Continuous glucose monitoring (CGM) was associated with better glycemic control than blood glucose meter (BGM) monitoring, according to results of a randomized clinical trial that were published in JAMA.

Adults (N=175) with type 2 diabetes who had poor glycemic control were recruited at 15 centers in the United States from July 30, 2018, to October 30, 2019. Prior to randomization, participants used a CGM device that recorded glucose trends for up to 10 days.

Participants were randomly assigned in a 2:1 ratio to continue using the CGM or to switch to a BGM. The CGM group used a Dexcom G6 CGM System that assessed blood glucose every 5 minutes, and the BGM group was instructed to test fasting and postprandial glucose 1 to 3 times daily.

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Patients in the CGM and BGM cohorts had a mean age of 56 (SD, 9) and 59 (SD, 9) years, 53% and 46% were women, 43% and 56% were White, they had been diagnosed with diabetes 14 (SD, 9) and 15 (SD, 10) years previously, and hemoglobin A1c (HbA1c) at baseline was 9.2% (SD, 1.0%) and 9.0% (SD, 0.9%), respectively.

At 8 months, HbA1c had decreased to 8.0% (SD, 1.4%) in the CGM and 8.4% (SD, 1.3%) in the BGM cohorts (P =.02).

The CGM cohort was associated with increased time in the 70 to 180 mg/dL glucose range (risk-adjusted difference [RAD], 15%; 8% to 23%; P <.001), decreased time in the >250 mg/dL glucose range (RAD, -16%; 95% CI, -21% to -11%; P <.001), decreased mean glucose (RAD, -26 mg/dL; 95% CI, -41 to -12 mg/dL; P <.001), and decreased time in the <54 mg/dL glucose range (RAD, -0.10%; 95% CI, -0.15% to -0.04%; P =.001).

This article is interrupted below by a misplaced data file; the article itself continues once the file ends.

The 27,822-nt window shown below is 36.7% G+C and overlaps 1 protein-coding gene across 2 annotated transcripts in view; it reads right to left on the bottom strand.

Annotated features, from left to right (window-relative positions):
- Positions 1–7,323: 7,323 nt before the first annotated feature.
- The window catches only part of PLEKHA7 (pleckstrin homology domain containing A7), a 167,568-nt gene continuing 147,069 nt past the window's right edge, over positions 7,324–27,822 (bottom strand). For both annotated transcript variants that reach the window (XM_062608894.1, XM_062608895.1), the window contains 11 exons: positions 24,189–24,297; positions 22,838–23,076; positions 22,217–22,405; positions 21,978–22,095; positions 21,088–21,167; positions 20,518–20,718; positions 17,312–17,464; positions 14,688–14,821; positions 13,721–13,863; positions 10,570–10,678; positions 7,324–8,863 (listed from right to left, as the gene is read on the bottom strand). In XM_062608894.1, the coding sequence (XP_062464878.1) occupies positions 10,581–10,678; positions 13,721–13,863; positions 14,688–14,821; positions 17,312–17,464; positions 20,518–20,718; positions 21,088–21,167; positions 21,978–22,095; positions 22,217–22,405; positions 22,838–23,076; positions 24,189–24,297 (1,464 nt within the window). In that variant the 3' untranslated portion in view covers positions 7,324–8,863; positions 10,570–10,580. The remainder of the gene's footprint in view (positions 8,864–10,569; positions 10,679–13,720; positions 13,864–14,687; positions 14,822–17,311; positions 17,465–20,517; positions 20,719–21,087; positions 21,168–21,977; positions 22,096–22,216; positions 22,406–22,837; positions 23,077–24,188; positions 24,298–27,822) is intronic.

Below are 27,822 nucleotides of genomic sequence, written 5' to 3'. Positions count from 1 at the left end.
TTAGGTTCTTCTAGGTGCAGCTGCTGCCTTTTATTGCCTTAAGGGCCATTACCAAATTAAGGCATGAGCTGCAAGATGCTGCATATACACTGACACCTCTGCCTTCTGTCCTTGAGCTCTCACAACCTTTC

Using CGM did not lead to a decreased use of diabetes medications or a lower total daily insulin dose.

At least 1 adverse event was reported by 26% and 20% of the participants in the CGM and BGM cohorts, respectively. Serious adverse events were reported by 9% of each group, severe hypoglycemic events by 1 participant in each group, and 1 diabetic ketoacidosis event by a participant in the CGM cohort.

This study may have been limited by the fact that some of the 8-month follow-up visits were performed virtually due to the COVID-19 pandemic.

These data indicated that patients with type 2 diabetes who had poor glycemic control may have achieved more stable blood glucose concentrations by using a CGM system.

Disclosure: This research was supported by Dexcom Inc. Please see the original reference for a full list of disclosures.


Martens T, Beck RW, Bailey R, et al; MOBILE Study Group. Effect of continuous glucose monitoring on glycemic control in patients with type 2 diabetes treated with basal insulin: a randomized clinical trial. JAMA. 2021;325(22):2262-2272. doi:10.1001/jama.2021.7444

This article originally appeared on Endocrinology Advisor